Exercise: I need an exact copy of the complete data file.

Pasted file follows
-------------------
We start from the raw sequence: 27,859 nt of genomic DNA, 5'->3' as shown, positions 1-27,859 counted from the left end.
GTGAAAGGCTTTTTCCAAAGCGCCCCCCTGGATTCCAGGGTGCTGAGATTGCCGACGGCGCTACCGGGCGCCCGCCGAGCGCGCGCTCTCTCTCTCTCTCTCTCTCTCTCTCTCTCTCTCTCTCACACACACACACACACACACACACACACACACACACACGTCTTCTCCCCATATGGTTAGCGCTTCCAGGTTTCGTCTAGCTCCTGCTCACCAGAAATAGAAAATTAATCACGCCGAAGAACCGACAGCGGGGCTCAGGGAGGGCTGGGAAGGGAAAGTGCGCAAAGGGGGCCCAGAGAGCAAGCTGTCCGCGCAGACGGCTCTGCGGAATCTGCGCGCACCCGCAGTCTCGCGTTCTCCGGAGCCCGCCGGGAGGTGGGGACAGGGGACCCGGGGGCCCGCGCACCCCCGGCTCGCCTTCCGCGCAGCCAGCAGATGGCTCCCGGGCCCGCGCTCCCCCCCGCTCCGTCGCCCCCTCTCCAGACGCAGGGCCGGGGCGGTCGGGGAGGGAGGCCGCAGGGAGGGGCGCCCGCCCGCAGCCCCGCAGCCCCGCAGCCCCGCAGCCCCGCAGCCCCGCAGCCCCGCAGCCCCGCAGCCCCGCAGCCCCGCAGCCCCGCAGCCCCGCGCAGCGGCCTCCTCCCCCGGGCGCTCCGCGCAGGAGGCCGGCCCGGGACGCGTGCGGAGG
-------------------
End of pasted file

We start from the raw sequence: 27,859 nt of genomic DNA, 5'->3' as shown, positions 1-27,859 counted from the left end.
GTGAAAGGCTTTTTCCAAAGCGCCCCCCTGGATTCCAGGGTGCTGAGATTGCCGACGGCGCTACCGGGCGCCCGCCGAGCGCGCGCTCTCTCTCTCTCTCTCTCTCTCTCTCTCTCTCTCTCTCACACACACACACACACACACACACACACACACACACACGTCTTCTCCCCATATGGTTAGCGCTTCCAGGTTTCGTCTAGCTCCTGCTCACCAGAAATAGAAAATTAATCACGCCGAAGAACCGACAGCGGGGCTCAGGGAGGGCTGGGAAGGGAAAGTGCGCAAAGGGGGCCCAGAGAGCAAGCTGTCCGCGCAGACGGCTCTGCGGAATCTGCGCGCACCCGCAGTCTCGCGTTCTCCGGAGCCCGCCGGGAGGTGGGGACAGGGGACCCGGGGGCCCGCGCACCCCCGGCTCGCCTTCCGCGCAGCCAGCAGATGGCTCCCGGGCCCGCGCTCCCCCCCGCTCCGTCGCCCCCTCTCCAGACGCAGGGCCGGGGCGGTCGGGGAGGGAGGCCGCAGGGAGGGGCGCCCGCCCGCAGCCCCGCAGCCCCGCAGCCCCGCAGCCCCGCAGCCCCGCAGCCCCGCAGCCCCGCAGCCCCGCAGCCCCGCAGCCCCGCAGCCCCGCGCAGCGGCCTCCTCCCCCGGGCGCTCCGCGCAGGAGGCCGGCCCGGGACGCGTGCGGAGG